So ordered.


    Of the United States District Court for the District of Columbia, sitting by designation pursuant to 28 U.S.C. Sec. 292(a) (1982)


    Section 3147 provides:

    A person convicted of an offense committed while released under this chapter shall be sentenced, in addition to the sentence prescribed for the offense, to--

    (1) a term of imprisonment of not less than two years and not more than ten years if the offense is a felony; or

    (2) a term of imprisonment of not less than ninety days and not more than one year if the offense is a misdemeanor.

    A term of imprisonment imposed under this section shall be consecutive to any other sentence of imprisonment.

    This provision was enacted as part of the Comprehensive Crime Control Act of 1984, Pub.L. No. 98-473, tit. II, 98 Stat. 1837 (codified in various titles of U.S.C.). The Act also provided for the deletion of the phrases "not less than two years and" and "not less than ninety days and" effective Nov. 1, 1986, but Congress later postponed the effective date of the deletion until Nov. 1, 1987. See 18 U.S.C. Sec. 3147 note (Supp. III 1985).


    This conviction was later reversed and remanded for new trial in Mudd v. United States, 798 F.2d 1509 (D.C.Cir.1986), based on the trial court's instruction temporarily denying Mudd access to counsel


    18 U.S.C. Sec. 3651 (1982 & Supp. III 1985) provides in part:

    Upon entering a judgment of conviction of any offense not punishable by death or life imprisonment, any court having jurisdiction to try offenses against the United States when satisfied that the ends of justice and the best interest of the public as well as the defendant will be served thereby, may suspend the imposition or execution of sentence and place the defendant on probation for such period and upon such terms and conditions as the court deems best.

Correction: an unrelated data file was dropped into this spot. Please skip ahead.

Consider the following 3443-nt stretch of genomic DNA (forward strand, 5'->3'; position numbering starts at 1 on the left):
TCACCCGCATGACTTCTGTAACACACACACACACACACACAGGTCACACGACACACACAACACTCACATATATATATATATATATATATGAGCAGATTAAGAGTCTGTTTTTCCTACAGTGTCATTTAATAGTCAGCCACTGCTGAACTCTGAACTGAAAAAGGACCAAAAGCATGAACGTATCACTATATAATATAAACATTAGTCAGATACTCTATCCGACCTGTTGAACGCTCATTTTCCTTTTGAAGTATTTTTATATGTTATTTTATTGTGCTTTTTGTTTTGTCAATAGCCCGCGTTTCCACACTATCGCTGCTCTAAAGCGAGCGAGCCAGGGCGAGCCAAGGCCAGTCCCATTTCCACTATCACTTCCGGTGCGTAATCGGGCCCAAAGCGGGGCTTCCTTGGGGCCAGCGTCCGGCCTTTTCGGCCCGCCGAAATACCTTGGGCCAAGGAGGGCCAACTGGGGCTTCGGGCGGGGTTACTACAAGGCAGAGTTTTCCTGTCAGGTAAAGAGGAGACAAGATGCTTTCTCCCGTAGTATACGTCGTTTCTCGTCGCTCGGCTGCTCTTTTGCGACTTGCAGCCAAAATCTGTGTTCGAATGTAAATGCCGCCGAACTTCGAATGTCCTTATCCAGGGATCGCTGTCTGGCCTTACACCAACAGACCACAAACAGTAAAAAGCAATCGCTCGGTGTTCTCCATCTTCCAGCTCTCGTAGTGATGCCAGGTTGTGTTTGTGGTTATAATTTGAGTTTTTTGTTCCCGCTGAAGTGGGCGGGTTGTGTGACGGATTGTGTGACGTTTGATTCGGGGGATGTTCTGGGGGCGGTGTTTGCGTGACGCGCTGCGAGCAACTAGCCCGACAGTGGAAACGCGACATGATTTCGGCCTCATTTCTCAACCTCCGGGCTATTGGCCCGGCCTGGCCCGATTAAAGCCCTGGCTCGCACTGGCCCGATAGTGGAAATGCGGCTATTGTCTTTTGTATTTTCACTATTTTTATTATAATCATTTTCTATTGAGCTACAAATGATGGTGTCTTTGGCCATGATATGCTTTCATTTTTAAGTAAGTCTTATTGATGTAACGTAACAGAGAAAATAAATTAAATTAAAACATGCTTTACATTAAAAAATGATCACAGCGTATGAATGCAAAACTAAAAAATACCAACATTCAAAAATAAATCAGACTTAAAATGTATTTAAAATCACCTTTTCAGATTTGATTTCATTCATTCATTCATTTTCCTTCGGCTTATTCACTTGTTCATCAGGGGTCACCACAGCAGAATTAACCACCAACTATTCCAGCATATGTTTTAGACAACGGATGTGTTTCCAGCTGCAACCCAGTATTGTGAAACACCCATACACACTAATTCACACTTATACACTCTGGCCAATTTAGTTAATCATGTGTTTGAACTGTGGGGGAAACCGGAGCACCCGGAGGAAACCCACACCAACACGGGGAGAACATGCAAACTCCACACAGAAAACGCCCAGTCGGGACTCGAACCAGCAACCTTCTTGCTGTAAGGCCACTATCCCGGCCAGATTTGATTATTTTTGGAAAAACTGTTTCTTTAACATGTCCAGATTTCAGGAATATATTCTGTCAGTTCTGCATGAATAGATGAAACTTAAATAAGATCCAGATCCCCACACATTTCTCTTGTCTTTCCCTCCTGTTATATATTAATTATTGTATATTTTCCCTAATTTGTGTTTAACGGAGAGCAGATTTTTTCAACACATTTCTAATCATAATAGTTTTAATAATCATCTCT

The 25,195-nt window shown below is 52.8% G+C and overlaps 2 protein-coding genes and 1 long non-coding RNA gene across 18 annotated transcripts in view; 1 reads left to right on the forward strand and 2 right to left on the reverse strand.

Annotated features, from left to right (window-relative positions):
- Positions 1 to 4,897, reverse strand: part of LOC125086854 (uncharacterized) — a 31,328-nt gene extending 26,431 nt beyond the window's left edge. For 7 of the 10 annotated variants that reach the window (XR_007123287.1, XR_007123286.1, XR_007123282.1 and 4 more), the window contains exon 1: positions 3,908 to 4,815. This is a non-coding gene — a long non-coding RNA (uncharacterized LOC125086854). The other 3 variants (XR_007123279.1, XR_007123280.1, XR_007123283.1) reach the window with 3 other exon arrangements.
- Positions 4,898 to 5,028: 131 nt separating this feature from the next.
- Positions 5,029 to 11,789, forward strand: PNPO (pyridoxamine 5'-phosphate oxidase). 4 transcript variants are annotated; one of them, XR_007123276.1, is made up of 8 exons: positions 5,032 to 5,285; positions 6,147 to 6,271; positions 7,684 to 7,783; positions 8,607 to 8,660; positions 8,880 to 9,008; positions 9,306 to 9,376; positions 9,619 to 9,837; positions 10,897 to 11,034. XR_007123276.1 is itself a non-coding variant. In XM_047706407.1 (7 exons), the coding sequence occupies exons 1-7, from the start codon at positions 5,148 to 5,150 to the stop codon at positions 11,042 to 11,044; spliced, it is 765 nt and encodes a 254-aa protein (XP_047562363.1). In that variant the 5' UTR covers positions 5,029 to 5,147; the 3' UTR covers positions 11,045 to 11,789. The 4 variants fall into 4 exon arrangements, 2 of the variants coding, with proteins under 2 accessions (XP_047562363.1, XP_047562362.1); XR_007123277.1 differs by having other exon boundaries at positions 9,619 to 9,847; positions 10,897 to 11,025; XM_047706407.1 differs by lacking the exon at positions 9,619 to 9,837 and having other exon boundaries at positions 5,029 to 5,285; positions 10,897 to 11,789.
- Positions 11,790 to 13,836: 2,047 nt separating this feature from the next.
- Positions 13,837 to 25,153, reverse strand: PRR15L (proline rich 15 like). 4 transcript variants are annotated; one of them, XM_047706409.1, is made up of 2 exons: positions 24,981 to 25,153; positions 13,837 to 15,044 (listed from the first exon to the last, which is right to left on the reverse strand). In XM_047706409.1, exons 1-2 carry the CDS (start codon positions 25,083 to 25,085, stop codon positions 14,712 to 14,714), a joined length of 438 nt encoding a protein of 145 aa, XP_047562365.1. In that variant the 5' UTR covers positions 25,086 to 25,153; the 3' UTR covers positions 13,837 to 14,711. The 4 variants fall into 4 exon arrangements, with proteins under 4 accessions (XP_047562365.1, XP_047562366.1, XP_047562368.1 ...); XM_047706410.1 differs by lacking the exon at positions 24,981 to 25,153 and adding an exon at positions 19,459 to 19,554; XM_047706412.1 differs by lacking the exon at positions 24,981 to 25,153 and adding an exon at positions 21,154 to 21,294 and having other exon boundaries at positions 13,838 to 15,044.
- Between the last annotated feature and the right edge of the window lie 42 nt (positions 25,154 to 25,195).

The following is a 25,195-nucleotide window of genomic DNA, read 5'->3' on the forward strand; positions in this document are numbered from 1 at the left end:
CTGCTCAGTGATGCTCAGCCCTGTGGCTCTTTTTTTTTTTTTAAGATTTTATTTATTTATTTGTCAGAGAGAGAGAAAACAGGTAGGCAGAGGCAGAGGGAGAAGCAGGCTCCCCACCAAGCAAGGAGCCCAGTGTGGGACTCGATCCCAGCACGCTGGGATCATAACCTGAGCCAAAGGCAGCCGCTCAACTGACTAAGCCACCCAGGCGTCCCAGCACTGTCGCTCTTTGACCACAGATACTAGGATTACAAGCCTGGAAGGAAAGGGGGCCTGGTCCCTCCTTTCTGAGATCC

This provision was prospectively repealed by the Comprehensive Crime Control Act of 1984, Pub.L. No. 98-473, effective Nov. 1, 1987. See 18 U.S.C. Sec. 3651 note (Supp. III 1985).


    Section 4205(b) provides in part:

    Upon entering a judgment of conviction, the court having jurisdiction to impose sentence, when in its opinion the ends of justice and best interest of the public require that the defendant be sentenced to imprisonment for a term exceeding one year, may (1) designate in the sentence of imprisonment imposed a minimum term at the expiration of which the prisoner shall become eligible for parole, which term may be less than but shall not be more than one-third of the maximum sentence imposed by the court....

    This provision, like Sec. 3651, was repealed by Pub.L. No. 98-473, effective Nov. 1, 1987. See 18 U.S.C. Sec. 4205(b) note (Supp. III 1985).


    Section 929 was amended by the Act of Aug. 28, 1986, 99-408, Sec. 8, 100 Stat. 920, 921, in respects unrelated to its treatment of probation and parole